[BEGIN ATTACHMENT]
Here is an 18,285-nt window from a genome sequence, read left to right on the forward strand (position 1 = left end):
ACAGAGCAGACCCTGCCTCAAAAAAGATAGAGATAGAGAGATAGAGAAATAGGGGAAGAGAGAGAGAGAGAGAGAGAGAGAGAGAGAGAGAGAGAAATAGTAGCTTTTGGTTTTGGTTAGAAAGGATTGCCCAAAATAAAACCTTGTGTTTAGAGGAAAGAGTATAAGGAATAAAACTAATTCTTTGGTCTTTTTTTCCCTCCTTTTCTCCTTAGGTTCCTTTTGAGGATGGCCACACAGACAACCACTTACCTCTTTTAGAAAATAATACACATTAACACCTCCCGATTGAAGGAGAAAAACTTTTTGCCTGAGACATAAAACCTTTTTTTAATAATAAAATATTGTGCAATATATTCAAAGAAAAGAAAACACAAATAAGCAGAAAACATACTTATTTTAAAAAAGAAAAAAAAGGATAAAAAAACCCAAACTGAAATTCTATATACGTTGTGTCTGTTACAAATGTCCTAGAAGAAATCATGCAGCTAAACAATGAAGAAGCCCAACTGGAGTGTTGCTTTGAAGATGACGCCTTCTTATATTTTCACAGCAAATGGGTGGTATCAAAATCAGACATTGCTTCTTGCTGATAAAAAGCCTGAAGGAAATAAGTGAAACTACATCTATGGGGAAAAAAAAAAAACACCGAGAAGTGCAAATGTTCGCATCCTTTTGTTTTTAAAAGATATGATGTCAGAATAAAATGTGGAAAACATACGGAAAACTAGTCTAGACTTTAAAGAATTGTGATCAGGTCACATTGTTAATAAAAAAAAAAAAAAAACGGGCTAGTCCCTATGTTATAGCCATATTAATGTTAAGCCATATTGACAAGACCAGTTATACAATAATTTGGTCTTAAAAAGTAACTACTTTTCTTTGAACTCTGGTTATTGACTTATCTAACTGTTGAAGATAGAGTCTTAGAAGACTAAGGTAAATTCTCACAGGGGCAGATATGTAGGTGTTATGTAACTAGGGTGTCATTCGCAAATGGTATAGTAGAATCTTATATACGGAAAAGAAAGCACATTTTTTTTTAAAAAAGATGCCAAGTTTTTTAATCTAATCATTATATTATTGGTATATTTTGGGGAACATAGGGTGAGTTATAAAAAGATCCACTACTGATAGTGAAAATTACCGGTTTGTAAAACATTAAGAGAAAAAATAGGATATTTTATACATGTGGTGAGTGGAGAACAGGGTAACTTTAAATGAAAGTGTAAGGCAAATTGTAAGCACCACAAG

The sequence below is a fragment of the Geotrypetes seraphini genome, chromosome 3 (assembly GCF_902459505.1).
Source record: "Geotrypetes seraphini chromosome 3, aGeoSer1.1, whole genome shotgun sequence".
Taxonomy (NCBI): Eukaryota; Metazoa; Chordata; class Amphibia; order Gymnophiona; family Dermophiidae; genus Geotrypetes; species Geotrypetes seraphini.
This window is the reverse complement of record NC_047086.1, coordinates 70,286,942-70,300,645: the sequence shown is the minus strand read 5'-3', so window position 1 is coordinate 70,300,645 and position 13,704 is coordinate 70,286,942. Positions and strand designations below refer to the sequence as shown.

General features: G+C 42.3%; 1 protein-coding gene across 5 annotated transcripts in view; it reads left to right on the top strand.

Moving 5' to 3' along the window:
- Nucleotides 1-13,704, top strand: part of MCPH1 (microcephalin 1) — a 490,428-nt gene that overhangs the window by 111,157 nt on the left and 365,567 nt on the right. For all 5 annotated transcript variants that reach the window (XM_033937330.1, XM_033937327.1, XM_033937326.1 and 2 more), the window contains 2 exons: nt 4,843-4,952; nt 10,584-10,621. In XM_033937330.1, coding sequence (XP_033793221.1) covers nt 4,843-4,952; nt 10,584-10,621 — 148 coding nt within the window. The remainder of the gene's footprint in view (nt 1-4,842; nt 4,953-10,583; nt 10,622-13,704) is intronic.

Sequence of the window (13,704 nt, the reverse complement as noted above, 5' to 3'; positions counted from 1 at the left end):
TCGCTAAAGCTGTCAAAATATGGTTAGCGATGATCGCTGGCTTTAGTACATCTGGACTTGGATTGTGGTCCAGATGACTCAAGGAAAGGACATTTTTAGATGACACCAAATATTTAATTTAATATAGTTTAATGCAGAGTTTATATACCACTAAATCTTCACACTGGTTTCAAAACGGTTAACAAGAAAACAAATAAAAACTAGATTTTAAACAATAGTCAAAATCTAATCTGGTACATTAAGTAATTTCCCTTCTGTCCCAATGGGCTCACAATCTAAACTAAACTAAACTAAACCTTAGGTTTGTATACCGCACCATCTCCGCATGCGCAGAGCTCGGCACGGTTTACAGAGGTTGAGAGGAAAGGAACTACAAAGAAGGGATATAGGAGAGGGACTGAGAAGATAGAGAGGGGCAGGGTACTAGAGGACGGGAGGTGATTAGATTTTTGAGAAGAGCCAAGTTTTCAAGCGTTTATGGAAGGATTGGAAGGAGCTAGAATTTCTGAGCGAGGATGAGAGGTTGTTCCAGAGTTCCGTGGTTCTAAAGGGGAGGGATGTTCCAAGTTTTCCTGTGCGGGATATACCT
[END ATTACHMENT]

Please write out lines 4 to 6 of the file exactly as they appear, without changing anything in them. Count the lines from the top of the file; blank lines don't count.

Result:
Source record: "Geotrypetes seraphini chromosome 3, aGeoSer1.1, whole genome shotgun sequence".
Taxonomy (NCBI): Eukaryota; Metazoa; Chordata; class Amphibia; order Gymnophiona; family Dermophiidae; genus Geotrypetes; species Geotrypetes seraphini.
This window is the reverse complement of record NC_047086.1, coordinates 70,286,942-70,300,645: the sequence shown is the minus strand read 5'-3', so window position 1 is coordinate 70,300,645 and position 13,704 is coordinate 70,286,942. Positions and strand designations below refer to the sequence as shown.